Niagara Falls Hotels – 2010 Water Park Hotel in Niagara and more

February 2nd, 2012

A Niagara landmark – The Crowne Plaza Hotel Part 5 Exploring the area’s heritage, the Crowne Plaza and the adjacent Sheraton on the Falls are the ideal places from which you begin a walk through the neighborhood. A large part of Niagara’s fascinating history can be discovered in this area. Let us begin. Prior to the Crowne Plaza is the entrance to the Rainbow Bridge which connects Niagara Falls, Ontario and Niagara Falls, New York. Officially on 1 November 1941 was opened, it has a length of 950 feet. The province of Ontario and the State of New York jointly own the bridge. Because of war rationing gasoline, very little traffic using the bridge during the first few years. The Rainbow Bridge replaced an earlier span called the Upper Steel Arch Bridge or Honeymoon. On 27 January 1938 a massive ice jam, 60 meters thick, formed into the gorge below the bridge, so that the abutment be weakened, and it broke down under the ice. An outstanding feature of the Rainbow Bridge is the Rainbow Carillon Tower. It has 55 bells, weighing 9 pounds to 10 tons. There are regular concerts in the summer holidays and on special occasions during the remainder of the year. Turning right and go south a short distance from the hotel along Falls Avenue, you’ll soon see, just on the opposite side of the road from the hotel and across from Casino Niagara and the Sheraton on the Falls, a beautiful formal garden. It is known as the Oakes Garden Theatre. During most of the 19th Century, this town was the location of the most famous hotel in Niagara, the Clifton House. Built in 1833, it was described in a guidebook, published 11 years later, when a large, elegant, spacious, well equipped hotel, stands on the brow of the bank in close to the ferry, and commanding a magnificent view of the Falls. During the last years of the American Civil War, the Confederate agents in Canada stationed often met at the Clifton House. This prominent hotel was on fire by a 26th Destroyed in June 1898. A new Clifton House was built on the same site in 1905 and soon gained the same reputation as his predecessors had enjoyed for so many years. Ironically, on New Year’s Eve 1932, it was lost in a spectacular fire. Soon after the property was purchased by Harry (later Sir Harry) Oakes. He was a mining magnate suggested that it was rich in Northern Ontario. In 1924 he moved to Niagara Falls. Oakes donated the former Clifton House property to the Niagara Parks Commission in 1934 in exchange for a piece of land above the steep hill at the back of Queen Victoria Park soon after the Commission has the Garden Theatre to see today. Opened on 18 September 1937, it is a beautiful blend of architectural and horticultural skills. Over the years, many concerts and special events have taken place at the theater. These include a series of live broadcasts of the Regis and Kathy Lee TV program, and concerts with artists such as Bob Dylan and Kenny Rogers.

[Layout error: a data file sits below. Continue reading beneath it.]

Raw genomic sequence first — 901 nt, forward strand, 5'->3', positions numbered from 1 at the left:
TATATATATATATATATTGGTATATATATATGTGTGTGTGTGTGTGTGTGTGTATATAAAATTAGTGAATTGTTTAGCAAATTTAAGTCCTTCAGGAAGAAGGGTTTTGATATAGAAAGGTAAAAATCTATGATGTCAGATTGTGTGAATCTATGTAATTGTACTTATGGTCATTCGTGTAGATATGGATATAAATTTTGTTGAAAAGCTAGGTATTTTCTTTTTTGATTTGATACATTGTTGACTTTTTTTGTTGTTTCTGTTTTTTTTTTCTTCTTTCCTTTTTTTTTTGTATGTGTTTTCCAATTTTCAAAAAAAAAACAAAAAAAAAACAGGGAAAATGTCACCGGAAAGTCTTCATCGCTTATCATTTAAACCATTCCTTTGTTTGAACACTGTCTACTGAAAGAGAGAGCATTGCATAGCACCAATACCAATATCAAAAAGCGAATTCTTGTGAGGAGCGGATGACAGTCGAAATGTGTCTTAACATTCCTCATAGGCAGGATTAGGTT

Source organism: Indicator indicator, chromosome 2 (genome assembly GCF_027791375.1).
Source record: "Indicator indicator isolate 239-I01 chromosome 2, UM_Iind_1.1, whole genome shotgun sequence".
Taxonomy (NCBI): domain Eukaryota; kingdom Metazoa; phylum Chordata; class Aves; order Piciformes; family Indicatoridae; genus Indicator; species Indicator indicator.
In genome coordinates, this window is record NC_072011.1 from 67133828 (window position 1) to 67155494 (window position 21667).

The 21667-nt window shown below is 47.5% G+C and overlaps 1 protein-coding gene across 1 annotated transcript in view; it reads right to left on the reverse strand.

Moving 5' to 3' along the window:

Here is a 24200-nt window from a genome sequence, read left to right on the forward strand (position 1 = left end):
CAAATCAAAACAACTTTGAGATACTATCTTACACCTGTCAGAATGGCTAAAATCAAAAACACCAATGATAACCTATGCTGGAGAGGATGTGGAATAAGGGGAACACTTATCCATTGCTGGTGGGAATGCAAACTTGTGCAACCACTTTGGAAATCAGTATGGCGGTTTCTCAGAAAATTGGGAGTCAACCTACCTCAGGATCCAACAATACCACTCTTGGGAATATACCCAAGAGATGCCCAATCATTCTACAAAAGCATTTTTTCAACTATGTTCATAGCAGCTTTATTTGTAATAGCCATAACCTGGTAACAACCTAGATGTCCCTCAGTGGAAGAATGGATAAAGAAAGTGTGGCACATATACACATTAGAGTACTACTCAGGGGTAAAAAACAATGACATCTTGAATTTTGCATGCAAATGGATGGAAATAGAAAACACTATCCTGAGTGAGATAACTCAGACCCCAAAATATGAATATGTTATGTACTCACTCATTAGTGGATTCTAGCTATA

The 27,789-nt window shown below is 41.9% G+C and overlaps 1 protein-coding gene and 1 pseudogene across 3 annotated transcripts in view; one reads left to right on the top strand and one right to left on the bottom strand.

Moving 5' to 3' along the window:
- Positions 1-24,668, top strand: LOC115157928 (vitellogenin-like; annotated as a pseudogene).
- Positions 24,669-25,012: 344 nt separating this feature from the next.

Be Sociable, Share!